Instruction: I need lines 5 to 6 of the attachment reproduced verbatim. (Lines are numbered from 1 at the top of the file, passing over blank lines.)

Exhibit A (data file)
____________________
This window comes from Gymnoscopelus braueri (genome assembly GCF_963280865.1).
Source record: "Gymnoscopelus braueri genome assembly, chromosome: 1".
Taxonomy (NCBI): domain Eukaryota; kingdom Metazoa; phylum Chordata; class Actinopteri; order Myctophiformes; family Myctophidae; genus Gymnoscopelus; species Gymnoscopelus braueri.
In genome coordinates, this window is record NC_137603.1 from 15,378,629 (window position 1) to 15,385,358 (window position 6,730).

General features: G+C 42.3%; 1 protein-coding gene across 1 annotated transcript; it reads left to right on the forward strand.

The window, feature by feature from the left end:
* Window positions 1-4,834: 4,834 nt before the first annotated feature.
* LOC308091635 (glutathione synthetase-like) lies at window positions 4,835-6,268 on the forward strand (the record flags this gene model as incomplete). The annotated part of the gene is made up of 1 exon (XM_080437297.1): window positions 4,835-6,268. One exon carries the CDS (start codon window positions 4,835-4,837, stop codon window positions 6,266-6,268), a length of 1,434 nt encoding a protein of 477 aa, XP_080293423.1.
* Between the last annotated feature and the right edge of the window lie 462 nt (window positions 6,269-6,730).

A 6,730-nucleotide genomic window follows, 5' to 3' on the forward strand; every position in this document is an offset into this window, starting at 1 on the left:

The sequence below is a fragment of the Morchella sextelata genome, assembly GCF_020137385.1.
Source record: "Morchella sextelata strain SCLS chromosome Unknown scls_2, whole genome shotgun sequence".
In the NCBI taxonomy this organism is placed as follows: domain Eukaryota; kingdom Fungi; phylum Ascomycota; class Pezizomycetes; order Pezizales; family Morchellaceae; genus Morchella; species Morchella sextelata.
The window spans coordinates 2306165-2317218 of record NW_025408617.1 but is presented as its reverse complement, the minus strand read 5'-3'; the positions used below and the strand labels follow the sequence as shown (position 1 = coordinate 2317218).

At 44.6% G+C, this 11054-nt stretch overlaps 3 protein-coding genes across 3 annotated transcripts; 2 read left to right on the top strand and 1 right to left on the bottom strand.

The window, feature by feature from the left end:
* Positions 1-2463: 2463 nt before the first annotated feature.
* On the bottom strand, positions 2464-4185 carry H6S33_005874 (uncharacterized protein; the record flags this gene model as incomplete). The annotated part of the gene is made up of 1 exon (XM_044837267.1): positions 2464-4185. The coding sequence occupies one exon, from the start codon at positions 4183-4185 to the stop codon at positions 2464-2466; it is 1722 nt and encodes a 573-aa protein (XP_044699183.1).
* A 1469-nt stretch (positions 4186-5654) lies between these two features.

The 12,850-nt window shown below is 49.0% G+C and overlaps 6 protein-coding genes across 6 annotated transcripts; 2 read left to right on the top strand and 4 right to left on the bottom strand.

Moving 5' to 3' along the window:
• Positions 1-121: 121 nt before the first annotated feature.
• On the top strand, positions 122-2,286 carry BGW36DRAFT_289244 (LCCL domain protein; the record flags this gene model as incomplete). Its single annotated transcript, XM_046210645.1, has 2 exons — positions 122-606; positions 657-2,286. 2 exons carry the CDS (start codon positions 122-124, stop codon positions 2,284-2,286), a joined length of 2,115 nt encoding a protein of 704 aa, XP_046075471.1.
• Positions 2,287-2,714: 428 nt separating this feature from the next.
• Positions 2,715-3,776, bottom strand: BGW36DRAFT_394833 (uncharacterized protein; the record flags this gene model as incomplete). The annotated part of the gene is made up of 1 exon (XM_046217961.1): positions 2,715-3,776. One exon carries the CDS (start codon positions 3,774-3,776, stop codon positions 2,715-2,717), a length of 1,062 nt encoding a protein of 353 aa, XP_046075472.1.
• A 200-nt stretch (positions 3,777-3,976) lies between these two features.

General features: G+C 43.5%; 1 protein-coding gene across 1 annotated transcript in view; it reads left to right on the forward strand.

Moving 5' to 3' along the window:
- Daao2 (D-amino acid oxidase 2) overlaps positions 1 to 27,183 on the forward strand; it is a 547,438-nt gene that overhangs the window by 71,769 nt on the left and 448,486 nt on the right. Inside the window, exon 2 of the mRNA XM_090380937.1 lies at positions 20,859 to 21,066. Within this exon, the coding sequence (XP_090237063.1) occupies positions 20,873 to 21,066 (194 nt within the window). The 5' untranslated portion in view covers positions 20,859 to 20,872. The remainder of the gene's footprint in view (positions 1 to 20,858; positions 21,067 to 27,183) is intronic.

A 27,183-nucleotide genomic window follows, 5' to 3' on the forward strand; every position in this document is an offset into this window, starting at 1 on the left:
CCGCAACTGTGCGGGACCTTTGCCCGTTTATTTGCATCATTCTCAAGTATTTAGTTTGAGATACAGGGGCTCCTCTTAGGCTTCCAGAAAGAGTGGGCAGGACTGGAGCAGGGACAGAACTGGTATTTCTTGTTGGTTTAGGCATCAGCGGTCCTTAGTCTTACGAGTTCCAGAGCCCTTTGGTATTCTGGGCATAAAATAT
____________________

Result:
General features: G+C 42.3%; 1 protein-coding gene across 1 annotated transcript; it reads left to right on the forward strand.

The window, feature by feature from the left end: